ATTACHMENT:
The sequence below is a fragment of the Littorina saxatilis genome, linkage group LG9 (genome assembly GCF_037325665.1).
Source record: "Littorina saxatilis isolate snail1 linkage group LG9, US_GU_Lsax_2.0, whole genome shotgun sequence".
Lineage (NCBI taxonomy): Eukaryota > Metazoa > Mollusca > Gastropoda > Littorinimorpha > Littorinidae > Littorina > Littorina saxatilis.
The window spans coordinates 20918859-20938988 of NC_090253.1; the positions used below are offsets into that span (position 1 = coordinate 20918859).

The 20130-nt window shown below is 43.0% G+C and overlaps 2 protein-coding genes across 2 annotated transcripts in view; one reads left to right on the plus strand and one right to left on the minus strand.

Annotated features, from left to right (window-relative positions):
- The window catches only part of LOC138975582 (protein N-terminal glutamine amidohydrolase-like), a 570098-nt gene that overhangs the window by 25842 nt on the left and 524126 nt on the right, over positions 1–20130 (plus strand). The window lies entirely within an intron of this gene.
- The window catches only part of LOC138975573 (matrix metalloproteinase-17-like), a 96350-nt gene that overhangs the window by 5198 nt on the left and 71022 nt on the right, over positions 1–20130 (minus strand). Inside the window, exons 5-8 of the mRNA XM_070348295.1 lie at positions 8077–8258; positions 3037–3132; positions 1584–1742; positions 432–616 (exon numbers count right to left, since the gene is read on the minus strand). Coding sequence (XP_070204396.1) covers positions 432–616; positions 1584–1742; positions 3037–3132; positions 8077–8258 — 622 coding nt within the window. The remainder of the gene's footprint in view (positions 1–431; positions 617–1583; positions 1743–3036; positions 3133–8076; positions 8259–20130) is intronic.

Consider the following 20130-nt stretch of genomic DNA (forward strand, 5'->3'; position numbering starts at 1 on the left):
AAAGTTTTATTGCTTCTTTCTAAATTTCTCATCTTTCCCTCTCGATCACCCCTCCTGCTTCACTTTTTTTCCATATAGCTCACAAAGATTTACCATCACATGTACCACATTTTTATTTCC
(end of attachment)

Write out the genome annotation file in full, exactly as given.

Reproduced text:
The sequence below is a fragment of the Littorina saxatilis genome, linkage group LG9 (genome assembly GCF_037325665.1).
Source record: "Littorina saxatilis isolate snail1 linkage group LG9, US_GU_Lsax_2.0, whole genome shotgun sequence".
Lineage (NCBI taxonomy): Eukaryota > Metazoa > Mollusca > Gastropoda > Littorinimorpha > Littorinidae > Littorina > Littorina saxatilis.
The window spans coordinates 20918859-20938988 of NC_090253.1; the positions used below are offsets into that span (position 1 = coordinate 20918859).

The 20130-nt window shown below is 43.0% G+C and overlaps 2 protein-coding genes across 2 annotated transcripts in view; one reads left to right on the plus strand and one right to left on the minus strand.

Annotated features, from left to right (window-relative positions):
- The window catches only part of LOC138975582 (protein N-terminal glutamine amidohydrolase-like), a 570098-nt gene that overhangs the window by 25842 nt on the left and 524126 nt on the right, over positions 1–20130 (plus strand). The window lies entirely within an intron of this gene.
- The window catches only part of LOC138975573 (matrix metalloproteinase-17-like), a 96350-nt gene that overhangs the window by 5198 nt on the left and 71022 nt on the right, over positions 1–20130 (minus strand). Inside the window, exons 5-8 of the mRNA XM_070348295.1 lie at positions 8077–8258; positions 3037–3132; positions 1584–1742; positions 432–616 (exon numbers count right to left, since the gene is read on the minus strand). Coding sequence (XP_070204396.1) covers positions 432–616; positions 1584–1742; positions 3037–3132; positions 8077–8258 — 622 coding nt within the window. The remainder of the gene's footprint in view (positions 1–431; positions 617–1583; positions 1743–3036; positions 3133–8076; positions 8259–20130) is intronic.

Consider the following 20130-nt stretch of genomic DNA (forward strand, 5'->3'; position numbering starts at 1 on the left):
AAAGTTTTATTGCTTCTTTCTAAATTTCTCATCTTTCCCTCTCGATCACCCCTCCTGCTTCACTTTTTTTCCATATAGCTCACAAAGATTTACCATCACATGTACCACATTTTTATTTCC